Jonathan Tropper was one of the greatest discoveries of my spring.
At the end of every night I wind down with a book. With the change of the season I was craving a new voice to read: Something fresh and different that would make me think, but also laugh out loud. After searching online book reviews I decided to read a book by Jonathan Tropper. I started with This is Where I Leave You.
The story begins with Judd Foxman finding out that his father has passed away. Judd’s mother demands that he come home to sit Shiva. She actually insists that all of the Foxman children come home to do this to honor their father. So they do. All four of the adult Foxman children return and they bring all of their family baggage.
What I quickly adored about the book was that every character was a complete mess, every character had a million things going on, and Tropper wove all of these stories together in a way that I found myself actually rooting and cheering for all of them. When I finished the book I wasn’t surprised to discover that it was already in the process of becoming a film. (You have until September to read the book before the film comes out!)
The cast for the film version seems perfect: Jane Fonda, Tina Fey, Jason Bateman, Dax Shepard … I’m planning on rereading the book now and visualizing this cast.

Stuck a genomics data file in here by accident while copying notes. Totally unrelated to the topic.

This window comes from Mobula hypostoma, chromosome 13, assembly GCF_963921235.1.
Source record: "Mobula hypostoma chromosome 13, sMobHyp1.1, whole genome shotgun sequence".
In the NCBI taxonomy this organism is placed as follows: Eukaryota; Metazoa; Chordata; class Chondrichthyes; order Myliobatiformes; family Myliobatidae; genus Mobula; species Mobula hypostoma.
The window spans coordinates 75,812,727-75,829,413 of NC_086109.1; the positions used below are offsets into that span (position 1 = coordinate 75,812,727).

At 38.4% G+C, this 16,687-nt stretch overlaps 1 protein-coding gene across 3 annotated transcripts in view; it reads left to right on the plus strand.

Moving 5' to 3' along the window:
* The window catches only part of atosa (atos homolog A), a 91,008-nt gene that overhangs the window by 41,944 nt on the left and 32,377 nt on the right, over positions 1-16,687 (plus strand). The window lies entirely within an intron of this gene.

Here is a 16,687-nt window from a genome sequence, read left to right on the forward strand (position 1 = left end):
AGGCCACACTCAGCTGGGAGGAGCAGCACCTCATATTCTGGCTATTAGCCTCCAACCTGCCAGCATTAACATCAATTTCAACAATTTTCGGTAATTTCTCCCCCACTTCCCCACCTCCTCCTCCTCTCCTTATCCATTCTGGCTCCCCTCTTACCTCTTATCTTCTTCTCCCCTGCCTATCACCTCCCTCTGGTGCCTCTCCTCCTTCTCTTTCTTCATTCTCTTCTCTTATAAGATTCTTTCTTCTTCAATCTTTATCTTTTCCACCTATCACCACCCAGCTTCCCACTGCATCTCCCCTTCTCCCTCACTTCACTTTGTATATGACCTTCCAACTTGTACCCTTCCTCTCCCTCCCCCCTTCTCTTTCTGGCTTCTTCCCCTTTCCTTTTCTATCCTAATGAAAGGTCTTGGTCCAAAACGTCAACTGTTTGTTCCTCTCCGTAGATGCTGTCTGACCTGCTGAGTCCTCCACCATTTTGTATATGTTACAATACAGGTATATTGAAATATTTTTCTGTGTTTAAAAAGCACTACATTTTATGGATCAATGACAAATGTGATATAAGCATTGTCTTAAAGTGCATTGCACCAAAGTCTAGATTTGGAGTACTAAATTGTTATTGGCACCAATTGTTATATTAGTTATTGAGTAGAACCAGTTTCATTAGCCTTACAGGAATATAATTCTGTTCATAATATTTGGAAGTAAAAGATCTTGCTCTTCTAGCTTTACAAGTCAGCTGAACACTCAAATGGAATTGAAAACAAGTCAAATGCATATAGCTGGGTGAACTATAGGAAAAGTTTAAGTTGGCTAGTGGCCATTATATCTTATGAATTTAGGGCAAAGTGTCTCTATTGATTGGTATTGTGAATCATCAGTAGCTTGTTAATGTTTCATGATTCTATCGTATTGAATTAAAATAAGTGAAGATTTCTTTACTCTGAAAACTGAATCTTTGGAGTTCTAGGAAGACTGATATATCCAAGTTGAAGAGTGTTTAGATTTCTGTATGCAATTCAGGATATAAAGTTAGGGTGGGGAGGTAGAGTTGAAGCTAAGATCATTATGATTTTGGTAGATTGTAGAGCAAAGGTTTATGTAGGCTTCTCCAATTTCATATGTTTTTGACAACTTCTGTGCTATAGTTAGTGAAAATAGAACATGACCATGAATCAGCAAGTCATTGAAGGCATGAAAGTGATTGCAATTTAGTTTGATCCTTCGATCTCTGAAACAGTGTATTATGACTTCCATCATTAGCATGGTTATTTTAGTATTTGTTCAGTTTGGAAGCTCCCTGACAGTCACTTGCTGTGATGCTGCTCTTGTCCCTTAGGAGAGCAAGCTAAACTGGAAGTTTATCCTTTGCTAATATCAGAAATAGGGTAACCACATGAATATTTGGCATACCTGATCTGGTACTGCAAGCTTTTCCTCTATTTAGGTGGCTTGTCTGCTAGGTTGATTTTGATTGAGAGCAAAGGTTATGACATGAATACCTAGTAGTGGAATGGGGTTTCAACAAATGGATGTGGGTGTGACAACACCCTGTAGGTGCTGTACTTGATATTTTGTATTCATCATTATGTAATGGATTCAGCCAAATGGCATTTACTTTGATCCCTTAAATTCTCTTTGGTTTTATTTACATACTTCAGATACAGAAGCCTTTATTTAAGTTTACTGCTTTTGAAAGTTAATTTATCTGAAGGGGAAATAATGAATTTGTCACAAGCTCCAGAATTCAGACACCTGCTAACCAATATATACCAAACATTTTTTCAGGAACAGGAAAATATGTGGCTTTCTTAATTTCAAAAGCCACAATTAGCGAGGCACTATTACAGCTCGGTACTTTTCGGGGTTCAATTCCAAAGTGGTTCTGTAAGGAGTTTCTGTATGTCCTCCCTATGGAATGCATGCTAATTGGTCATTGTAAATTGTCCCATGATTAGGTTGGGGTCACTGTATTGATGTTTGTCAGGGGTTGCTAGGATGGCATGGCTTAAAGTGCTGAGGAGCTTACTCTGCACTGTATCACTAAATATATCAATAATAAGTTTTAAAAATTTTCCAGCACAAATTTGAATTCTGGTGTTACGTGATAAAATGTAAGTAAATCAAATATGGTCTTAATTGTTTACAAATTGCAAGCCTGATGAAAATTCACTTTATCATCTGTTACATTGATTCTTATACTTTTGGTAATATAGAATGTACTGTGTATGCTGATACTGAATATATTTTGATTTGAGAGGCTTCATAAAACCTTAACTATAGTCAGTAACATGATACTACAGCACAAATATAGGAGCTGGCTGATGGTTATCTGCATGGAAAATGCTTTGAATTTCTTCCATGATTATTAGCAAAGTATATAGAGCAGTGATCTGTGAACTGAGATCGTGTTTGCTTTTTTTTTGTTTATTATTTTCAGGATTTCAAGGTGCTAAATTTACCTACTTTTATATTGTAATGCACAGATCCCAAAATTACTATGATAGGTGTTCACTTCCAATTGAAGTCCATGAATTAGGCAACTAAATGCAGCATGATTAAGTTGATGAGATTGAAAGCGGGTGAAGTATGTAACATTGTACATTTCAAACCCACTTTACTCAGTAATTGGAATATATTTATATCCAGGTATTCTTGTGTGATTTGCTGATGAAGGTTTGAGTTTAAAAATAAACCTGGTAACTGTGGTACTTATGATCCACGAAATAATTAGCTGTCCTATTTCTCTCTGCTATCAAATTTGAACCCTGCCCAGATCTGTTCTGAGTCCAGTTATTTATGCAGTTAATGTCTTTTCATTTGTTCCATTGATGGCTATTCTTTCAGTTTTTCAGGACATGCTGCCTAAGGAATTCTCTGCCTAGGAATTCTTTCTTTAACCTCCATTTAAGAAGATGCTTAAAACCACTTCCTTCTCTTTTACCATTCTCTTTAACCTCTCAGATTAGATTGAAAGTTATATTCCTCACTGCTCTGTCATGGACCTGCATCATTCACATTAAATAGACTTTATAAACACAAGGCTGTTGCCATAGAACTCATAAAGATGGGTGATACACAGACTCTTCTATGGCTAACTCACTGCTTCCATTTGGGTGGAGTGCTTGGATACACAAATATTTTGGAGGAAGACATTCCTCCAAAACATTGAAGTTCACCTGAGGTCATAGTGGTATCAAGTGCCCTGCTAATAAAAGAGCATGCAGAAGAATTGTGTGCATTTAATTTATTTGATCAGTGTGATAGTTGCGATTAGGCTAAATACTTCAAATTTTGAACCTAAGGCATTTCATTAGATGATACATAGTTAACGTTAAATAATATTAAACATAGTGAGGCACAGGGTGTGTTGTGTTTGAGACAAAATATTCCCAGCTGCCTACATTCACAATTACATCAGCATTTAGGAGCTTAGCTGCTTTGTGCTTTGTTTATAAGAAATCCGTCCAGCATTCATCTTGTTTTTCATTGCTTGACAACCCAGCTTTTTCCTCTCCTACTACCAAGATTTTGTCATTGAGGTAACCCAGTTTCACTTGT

Last week Jonathan Tropper, director of the film Shawn Levy, and two of the movie’s stars, Tina Fey and Jason Bateman sat down at a panel at Book Expo America to talk about the film adaptation with enthusiastic fans of the novel. Their discussion gave a glimpse as to why they jumped on board to play siblings in This Is Where I Leave You. Bateman, who is often the straight man in comedies, told the panel, “If I do anything funny, it usually lives pretty close to drama, anyway. I enjoy playing characters that can do that, that can jump back and forth between something humorous and something heartbreaking.”
Tina Fey added that she was drawn to the story for similar reasons. “When you see it, like with the book, there are moments that are very funny, and moments that will move you to tears. Real life is never just serious. People cope through humor.”
Adapting the book into a movie wasn’t easy. To hear Jonathan Tropper describe it, it was downright painful. Tropper says, “Adapting your own book is like performing open-heart surgery on your own child.” Tropper has also written a screenplay adaptation for his book One Last Thing Before I go.
Summer has only just begun. As you start to make your seasonal pop culture bucket list, make sure you add discovering Jonathan Tropper to the top.
Watch the trailer for the film version of This Is Where I Leave You:
Image Credit: Jonathan Tropper Author Site